Warning: This site contains images and graphic descriptions of extreme violence and/or its effects. It's not as bad as it could be, but is meant to be shocking. Readers should be 18+ or a mature 17 or so. There is also some foul language occasionally, and potential for general upsetting of comforting conventional wisdom. Please view with discretion.

Thursday, November 19, 2015

Latakia Massacres, August 2013

Latakia Massacres, August 2013 
November 19, 2015
(incomplete, last edits (hostages) Dec. 16)

This post will serve as a "masterlist" for a few posts on the  August, 2013 massacre or cluster of massacres around Sheikh Nabhan mountain in Latakia province. Event intro, expanded from the FSA-ISIS teamwork post, and may be added to.  ...It's not a recent case, but relevant. I and others covered it at the time on this page at A Closer Look On Syria (and more on the talk page). Somewhat over 200 civilians and non-combatants were killed, mainly on August 4, in the worst-yet accepted rebel massacre of civilians of the Alawi (Alawite) faith. That's of course the localized offshoot Shia Islam shared by President Assad, whose family hails from Qardaha, Latakia, just south of the area in question.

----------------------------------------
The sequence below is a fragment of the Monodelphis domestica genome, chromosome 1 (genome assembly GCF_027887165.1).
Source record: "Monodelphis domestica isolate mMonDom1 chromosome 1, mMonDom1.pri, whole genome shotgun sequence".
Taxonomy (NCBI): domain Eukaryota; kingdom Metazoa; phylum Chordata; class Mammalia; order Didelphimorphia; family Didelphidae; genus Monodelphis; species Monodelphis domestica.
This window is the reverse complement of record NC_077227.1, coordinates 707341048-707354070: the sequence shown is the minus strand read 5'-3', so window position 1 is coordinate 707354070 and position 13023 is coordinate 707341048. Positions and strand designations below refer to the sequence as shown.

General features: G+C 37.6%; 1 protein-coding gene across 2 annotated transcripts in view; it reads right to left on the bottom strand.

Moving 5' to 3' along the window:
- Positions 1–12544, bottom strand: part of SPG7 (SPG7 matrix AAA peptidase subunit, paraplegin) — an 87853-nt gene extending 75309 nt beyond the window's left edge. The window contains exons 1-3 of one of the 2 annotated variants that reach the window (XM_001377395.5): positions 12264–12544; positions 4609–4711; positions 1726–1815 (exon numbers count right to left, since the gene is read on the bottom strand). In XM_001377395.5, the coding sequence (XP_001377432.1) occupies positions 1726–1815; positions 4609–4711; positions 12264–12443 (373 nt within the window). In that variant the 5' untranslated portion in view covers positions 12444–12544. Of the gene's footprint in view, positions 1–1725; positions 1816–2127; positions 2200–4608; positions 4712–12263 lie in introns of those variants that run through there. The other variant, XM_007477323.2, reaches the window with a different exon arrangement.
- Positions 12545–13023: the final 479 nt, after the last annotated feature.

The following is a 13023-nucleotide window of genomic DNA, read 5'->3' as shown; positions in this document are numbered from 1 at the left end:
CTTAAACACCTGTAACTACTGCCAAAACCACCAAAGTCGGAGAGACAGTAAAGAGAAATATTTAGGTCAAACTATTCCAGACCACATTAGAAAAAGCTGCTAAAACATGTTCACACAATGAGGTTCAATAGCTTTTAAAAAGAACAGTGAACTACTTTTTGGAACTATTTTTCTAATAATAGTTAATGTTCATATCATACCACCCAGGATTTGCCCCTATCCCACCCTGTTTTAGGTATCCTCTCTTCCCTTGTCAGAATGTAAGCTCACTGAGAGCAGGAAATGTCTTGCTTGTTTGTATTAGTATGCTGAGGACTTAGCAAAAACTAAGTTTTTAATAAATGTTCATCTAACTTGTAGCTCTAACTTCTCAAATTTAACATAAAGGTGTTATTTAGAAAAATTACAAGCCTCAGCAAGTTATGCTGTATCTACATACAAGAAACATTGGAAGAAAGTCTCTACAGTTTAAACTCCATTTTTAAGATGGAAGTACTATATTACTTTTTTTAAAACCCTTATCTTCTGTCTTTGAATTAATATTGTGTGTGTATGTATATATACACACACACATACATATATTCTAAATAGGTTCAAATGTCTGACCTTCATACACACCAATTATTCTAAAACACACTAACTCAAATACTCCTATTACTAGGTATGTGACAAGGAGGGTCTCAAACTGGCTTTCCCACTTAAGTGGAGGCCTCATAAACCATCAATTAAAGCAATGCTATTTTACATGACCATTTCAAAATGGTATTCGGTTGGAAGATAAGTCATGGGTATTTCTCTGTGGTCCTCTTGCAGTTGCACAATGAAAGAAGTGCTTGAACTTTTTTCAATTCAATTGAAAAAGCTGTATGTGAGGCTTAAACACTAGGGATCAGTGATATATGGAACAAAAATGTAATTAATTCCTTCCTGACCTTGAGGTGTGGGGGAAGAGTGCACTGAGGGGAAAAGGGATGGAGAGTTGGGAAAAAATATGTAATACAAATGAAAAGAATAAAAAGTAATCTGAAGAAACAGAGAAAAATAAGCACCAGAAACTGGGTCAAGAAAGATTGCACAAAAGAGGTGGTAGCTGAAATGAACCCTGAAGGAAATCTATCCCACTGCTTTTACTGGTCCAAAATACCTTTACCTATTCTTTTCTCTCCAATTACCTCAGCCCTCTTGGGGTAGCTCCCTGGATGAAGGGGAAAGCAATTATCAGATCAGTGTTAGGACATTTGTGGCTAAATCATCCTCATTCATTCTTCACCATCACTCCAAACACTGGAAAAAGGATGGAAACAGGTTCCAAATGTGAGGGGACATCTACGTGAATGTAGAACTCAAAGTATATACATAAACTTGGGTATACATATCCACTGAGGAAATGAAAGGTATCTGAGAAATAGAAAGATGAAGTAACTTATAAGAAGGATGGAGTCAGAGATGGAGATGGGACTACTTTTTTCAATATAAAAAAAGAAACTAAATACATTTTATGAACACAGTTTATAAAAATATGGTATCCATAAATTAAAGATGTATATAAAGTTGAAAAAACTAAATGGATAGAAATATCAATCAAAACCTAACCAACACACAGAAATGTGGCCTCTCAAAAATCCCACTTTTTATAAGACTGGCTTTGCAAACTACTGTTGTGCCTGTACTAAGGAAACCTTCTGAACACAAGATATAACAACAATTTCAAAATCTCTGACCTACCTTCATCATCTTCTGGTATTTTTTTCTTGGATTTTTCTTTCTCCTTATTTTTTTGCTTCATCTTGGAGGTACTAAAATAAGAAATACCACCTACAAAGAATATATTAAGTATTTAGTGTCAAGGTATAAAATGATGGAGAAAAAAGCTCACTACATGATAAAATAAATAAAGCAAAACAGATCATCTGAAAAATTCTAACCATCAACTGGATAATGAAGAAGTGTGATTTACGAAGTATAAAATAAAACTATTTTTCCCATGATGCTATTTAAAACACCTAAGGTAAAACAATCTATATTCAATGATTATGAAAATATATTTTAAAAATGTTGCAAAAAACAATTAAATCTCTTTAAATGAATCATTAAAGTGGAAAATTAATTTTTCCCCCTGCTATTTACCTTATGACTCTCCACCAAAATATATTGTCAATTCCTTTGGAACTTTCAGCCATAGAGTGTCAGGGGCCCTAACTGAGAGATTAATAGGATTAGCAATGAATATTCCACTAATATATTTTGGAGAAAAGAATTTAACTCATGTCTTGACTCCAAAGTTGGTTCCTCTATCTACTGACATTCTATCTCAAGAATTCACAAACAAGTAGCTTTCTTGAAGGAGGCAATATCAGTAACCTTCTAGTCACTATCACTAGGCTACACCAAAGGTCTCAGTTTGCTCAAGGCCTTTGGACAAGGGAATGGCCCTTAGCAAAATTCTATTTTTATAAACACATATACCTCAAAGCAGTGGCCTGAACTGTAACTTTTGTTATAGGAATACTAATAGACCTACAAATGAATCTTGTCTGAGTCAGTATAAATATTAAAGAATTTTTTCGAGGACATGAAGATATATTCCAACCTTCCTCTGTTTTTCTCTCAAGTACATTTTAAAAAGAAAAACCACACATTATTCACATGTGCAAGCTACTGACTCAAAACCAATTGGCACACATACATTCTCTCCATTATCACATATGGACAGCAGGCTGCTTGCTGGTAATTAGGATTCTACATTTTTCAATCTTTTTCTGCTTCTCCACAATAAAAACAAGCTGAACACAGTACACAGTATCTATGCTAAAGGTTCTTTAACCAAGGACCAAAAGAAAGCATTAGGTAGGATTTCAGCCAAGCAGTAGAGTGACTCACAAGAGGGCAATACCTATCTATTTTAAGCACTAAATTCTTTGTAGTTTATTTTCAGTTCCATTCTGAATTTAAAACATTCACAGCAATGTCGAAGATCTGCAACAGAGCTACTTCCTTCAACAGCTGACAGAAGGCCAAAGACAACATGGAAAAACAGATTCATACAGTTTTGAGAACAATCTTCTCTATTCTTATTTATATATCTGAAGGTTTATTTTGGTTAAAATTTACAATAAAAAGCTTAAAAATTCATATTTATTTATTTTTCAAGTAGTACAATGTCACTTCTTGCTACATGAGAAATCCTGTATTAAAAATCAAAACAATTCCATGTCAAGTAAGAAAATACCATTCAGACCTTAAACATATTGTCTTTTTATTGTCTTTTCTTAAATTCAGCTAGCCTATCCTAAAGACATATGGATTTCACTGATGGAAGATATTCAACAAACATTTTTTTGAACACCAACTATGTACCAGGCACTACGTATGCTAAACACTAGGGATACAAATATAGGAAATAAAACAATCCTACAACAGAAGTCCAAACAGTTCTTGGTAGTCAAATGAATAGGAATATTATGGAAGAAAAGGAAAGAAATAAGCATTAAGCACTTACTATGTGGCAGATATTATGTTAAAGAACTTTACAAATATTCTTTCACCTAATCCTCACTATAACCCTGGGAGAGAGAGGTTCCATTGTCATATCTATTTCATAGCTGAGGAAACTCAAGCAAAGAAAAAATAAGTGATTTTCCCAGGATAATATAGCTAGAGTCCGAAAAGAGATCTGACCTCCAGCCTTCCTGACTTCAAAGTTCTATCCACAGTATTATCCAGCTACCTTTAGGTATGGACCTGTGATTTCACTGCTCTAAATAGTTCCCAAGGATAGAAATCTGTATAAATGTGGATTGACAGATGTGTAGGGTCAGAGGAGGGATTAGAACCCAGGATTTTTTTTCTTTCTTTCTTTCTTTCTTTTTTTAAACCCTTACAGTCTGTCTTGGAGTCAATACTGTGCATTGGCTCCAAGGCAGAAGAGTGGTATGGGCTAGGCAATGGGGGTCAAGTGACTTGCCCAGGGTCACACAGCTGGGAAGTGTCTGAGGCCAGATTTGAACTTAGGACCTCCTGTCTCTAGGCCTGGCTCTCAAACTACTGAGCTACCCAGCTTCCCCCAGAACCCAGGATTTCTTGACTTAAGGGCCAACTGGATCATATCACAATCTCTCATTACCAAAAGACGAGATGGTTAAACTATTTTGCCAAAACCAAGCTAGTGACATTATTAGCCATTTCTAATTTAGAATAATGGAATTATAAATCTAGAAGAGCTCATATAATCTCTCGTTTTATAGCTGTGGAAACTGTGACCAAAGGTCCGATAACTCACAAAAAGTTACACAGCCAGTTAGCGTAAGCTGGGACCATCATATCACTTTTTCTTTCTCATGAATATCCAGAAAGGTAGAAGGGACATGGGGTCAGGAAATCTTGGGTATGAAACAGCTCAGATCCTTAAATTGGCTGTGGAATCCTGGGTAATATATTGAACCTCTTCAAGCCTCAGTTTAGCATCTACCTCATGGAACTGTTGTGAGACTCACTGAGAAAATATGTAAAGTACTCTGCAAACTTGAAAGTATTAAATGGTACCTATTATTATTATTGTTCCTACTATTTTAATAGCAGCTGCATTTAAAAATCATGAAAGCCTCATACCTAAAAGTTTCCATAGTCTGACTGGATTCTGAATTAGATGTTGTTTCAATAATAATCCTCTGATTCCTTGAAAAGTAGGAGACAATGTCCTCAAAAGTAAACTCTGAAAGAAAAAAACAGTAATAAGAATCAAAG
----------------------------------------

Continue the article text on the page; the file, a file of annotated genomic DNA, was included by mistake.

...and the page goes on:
The full details of the incident matter, but what matters more is how and why such a thing can happen – who carried it out, who supported it, what's been done about that, etc. That will be the main thrust of the Latakia massacres posts here, collected below. But for those who need it, below that list, the rest of this post is occupied with a starter or refresher on the horror of this incident.